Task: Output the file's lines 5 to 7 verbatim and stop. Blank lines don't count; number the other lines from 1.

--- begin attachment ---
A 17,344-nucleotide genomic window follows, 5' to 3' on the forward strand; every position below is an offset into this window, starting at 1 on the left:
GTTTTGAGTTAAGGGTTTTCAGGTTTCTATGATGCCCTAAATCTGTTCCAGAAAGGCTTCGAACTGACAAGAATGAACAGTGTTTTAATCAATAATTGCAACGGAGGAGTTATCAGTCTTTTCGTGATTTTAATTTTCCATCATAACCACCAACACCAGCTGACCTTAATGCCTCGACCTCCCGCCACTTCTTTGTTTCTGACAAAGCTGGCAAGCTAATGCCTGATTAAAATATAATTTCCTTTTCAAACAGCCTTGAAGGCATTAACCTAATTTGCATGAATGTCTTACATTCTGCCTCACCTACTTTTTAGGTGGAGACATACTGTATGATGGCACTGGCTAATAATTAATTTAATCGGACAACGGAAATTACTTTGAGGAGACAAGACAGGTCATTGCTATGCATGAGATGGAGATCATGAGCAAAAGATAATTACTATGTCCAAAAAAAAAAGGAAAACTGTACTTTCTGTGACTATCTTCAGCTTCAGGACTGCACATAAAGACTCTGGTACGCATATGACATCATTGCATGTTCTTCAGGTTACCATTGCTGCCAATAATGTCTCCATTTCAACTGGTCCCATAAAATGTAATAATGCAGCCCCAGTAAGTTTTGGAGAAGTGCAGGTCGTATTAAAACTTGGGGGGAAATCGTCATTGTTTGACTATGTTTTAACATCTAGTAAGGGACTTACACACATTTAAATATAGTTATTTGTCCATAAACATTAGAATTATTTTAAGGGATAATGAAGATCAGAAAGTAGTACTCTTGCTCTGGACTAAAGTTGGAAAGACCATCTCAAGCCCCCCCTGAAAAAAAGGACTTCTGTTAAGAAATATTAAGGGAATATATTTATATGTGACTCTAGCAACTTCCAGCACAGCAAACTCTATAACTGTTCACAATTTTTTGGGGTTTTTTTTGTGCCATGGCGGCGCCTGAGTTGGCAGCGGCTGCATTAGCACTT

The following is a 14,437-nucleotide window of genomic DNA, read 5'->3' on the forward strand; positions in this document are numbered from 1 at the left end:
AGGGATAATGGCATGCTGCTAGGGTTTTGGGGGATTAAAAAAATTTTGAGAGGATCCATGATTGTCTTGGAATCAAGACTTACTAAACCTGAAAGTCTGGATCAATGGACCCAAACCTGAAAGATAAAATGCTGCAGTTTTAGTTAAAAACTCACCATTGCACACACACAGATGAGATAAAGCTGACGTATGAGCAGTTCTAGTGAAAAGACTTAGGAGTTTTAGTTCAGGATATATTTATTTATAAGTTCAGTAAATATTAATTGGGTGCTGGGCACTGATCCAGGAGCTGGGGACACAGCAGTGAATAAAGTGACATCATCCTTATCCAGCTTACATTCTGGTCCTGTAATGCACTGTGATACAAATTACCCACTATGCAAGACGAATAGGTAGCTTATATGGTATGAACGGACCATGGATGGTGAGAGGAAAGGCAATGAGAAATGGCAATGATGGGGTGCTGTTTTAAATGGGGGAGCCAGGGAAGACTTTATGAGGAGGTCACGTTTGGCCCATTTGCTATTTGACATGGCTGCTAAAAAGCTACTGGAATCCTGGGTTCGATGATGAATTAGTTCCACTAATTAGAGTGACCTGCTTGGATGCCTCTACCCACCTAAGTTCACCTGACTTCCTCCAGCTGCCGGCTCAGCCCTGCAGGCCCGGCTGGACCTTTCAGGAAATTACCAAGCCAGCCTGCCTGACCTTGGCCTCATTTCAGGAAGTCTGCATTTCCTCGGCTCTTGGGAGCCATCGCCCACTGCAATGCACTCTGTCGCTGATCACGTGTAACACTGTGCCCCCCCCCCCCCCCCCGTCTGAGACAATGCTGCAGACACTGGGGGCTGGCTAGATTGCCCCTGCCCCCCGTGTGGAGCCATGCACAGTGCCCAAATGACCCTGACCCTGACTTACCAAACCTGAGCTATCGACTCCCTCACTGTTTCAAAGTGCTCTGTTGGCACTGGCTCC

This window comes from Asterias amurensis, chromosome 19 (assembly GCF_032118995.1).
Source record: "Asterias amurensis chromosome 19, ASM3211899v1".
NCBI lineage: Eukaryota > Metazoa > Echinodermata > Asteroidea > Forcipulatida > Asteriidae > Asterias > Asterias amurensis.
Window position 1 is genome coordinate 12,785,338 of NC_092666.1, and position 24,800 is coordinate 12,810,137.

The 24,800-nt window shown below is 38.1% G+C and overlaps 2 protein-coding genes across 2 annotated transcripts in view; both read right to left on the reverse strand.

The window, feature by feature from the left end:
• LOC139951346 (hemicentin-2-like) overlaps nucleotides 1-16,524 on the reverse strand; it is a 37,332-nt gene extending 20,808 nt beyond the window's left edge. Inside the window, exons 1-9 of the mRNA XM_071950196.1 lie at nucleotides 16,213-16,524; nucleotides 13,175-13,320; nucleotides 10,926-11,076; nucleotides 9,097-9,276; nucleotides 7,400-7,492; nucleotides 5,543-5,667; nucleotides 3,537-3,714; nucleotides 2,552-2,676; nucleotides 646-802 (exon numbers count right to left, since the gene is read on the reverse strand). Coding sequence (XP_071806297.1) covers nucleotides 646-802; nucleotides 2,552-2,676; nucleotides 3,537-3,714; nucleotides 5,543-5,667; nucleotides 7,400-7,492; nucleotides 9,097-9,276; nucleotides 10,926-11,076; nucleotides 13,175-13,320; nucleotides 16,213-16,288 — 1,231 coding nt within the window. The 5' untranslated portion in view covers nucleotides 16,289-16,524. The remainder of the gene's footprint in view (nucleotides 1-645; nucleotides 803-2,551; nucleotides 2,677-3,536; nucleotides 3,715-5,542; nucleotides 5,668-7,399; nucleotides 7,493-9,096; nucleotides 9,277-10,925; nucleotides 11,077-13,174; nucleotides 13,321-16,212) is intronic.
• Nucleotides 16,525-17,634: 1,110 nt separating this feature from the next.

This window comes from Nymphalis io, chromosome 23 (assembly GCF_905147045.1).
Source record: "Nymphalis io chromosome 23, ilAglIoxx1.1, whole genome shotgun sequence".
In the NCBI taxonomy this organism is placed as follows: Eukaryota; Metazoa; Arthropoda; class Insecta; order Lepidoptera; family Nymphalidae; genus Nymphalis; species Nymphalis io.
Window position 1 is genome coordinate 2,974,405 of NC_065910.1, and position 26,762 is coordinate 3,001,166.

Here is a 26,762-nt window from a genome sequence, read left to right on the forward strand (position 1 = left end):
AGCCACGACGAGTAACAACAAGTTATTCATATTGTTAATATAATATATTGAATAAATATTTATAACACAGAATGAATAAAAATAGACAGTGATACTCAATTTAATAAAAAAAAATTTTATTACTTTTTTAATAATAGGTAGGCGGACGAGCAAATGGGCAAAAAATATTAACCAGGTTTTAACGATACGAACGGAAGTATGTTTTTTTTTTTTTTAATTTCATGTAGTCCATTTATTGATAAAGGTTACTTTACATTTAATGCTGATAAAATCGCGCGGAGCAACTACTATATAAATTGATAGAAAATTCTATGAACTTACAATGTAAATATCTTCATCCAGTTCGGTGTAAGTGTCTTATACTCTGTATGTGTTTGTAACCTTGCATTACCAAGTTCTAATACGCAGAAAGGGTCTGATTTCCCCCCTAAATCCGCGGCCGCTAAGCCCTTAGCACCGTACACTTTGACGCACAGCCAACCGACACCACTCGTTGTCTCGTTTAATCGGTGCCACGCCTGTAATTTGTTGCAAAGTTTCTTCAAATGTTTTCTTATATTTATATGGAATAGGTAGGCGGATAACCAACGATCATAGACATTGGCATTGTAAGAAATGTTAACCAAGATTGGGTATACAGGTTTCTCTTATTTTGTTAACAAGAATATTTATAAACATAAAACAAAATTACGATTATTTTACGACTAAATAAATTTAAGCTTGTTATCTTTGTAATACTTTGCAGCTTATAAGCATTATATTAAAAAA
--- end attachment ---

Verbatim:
This window comes from Asterias amurensis, chromosome 19 (assembly GCF_032118995.1).
Source record: "Asterias amurensis chromosome 19, ASM3211899v1".
NCBI lineage: Eukaryota > Metazoa > Echinodermata > Asteroidea > Forcipulatida > Asteriidae > Asterias > Asterias amurensis.